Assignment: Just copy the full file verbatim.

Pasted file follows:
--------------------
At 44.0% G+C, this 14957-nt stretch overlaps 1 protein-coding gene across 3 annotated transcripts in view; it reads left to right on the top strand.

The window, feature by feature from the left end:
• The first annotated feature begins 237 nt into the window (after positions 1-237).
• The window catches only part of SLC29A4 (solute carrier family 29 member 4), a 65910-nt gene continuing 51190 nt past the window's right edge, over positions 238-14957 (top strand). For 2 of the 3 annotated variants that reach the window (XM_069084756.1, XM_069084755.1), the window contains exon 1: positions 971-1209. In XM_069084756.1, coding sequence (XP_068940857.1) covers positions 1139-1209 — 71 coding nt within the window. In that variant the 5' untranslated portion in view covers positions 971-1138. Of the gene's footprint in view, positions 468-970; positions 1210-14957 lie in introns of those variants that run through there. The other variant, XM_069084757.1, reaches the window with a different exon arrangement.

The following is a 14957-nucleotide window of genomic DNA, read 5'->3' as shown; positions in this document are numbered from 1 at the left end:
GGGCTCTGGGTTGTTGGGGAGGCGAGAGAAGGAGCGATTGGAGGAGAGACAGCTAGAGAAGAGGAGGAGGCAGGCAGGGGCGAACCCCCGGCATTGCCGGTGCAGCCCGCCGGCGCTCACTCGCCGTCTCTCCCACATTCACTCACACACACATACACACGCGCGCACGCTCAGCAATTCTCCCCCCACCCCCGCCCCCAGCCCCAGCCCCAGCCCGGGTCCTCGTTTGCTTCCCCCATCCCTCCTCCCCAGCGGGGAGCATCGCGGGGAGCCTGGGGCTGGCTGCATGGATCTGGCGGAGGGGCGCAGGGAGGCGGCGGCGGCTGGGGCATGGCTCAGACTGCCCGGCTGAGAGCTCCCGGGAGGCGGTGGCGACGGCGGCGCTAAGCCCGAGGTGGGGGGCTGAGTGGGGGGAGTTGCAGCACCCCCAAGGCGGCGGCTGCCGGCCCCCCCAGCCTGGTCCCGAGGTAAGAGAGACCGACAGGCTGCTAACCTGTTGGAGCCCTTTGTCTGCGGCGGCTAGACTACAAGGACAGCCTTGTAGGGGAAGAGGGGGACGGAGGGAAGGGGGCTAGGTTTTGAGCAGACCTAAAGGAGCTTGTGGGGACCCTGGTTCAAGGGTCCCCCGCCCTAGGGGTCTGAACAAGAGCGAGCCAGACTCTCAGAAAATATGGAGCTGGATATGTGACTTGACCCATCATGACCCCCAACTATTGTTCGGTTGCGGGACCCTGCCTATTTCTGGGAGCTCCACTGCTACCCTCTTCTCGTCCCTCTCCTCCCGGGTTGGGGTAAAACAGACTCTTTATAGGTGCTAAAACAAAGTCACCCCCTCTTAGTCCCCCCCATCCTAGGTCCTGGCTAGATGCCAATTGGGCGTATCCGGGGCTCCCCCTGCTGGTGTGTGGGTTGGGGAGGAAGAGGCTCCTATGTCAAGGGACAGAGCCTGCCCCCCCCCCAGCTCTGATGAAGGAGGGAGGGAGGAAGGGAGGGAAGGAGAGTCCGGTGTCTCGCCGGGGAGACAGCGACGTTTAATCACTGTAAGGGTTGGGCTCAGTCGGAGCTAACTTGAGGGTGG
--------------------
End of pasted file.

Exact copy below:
At 44.0% G+C, this 14957-nt stretch overlaps 1 protein-coding gene across 3 annotated transcripts in view; it reads left to right on the top strand.

The window, feature by feature from the left end:
• The first annotated feature begins 237 nt into the window (after positions 1-237).
• The window catches only part of SLC29A4 (solute carrier family 29 member 4), a 65910-nt gene continuing 51190 nt past the window's right edge, over positions 238-14957 (top strand). For 2 of the 3 annotated variants that reach the window (XM_069084756.1, XM_069084755.1), the window contains exon 1: positions 971-1209. In XM_069084756.1, coding sequence (XP_068940857.1) covers positions 1139-1209 — 71 coding nt within the window. In that variant the 5' untranslated portion in view covers positions 971-1138. Of the gene's footprint in view, positions 468-970; positions 1210-14957 lie in introns of those variants that run through there. The other variant, XM_069084757.1, reaches the window with a different exon arrangement.

The following is a 14957-nucleotide window of genomic DNA, read 5'->3' as shown; positions in this document are numbered from 1 at the left end:
GGGCTCTGGGTTGTTGGGGAGGCGAGAGAAGGAGCGATTGGAGGAGAGACAGCTAGAGAAGAGGAGGAGGCAGGCAGGGGCGAACCCCCGGCATTGCCGGTGCAGCCCGCCGGCGCTCACTCGCCGTCTCTCCCACATTCACTCACACACACATACACACGCGCGCACGCTCAGCAATTCTCCCCCCACCCCCGCCCCCAGCCCCAGCCCCAGCCCGGGTCCTCGTTTGCTTCCCCCATCCCTCCTCCCCAGCGGGGAGCATCGCGGGGAGCCTGGGGCTGGCTGCATGGATCTGGCGGAGGGGCGCAGGGAGGCGGCGGCGGCTGGGGCATGGCTCAGACTGCCCGGCTGAGAGCTCCCGGGAGGCGGTGGCGACGGCGGCGCTAAGCCCGAGGTGGGGGGCTGAGTGGGGGGAGTTGCAGCACCCCCAAGGCGGCGGCTGCCGGCCCCCCCAGCCTGGTCCCGAGGTAAGAGAGACCGACAGGCTGCTAACCTGTTGGAGCCCTTTGTCTGCGGCGGCTAGACTACAAGGACAGCCTTGTAGGGGAAGAGGGGGACGGAGGGAAGGGGGCTAGGTTTTGAGCAGACCTAAAGGAGCTTGTGGGGACCCTGGTTCAAGGGTCCCCCGCCCTAGGGGTCTGAACAAGAGCGAGCCAGACTCTCAGAAAATATGGAGCTGGATATGTGACTTGACCCATCATGACCCCCAACTATTGTTCGGTTGCGGGACCCTGCCTATTTCTGGGAGCTCCACTGCTACCCTCTTCTCGTCCCTCTCCTCCCGGGTTGGGGTAAAACAGACTCTTTATAGGTGCTAAAACAAAGTCACCCCCTCTTAGTCCCCCCCATCCTAGGTCCTGGCTAGATGCCAATTGGGCGTATCCGGGGCTCCCCCTGCTGGTGTGTGGGTTGGGGAGGAAGAGGCTCCTATGTCAAGGGACAGAGCCTGCCCCCCCCCCAGCTCTGATGAAGGAGGGAGGGAGGAAGGGAGGGAAGGAGAGTCCGGTGTCTCGCCGGGGAGACAGCGACGTTTAATCACTGTAAGGGTTGGGCTCAGTCGGAGCTAACTTGAGGGTGG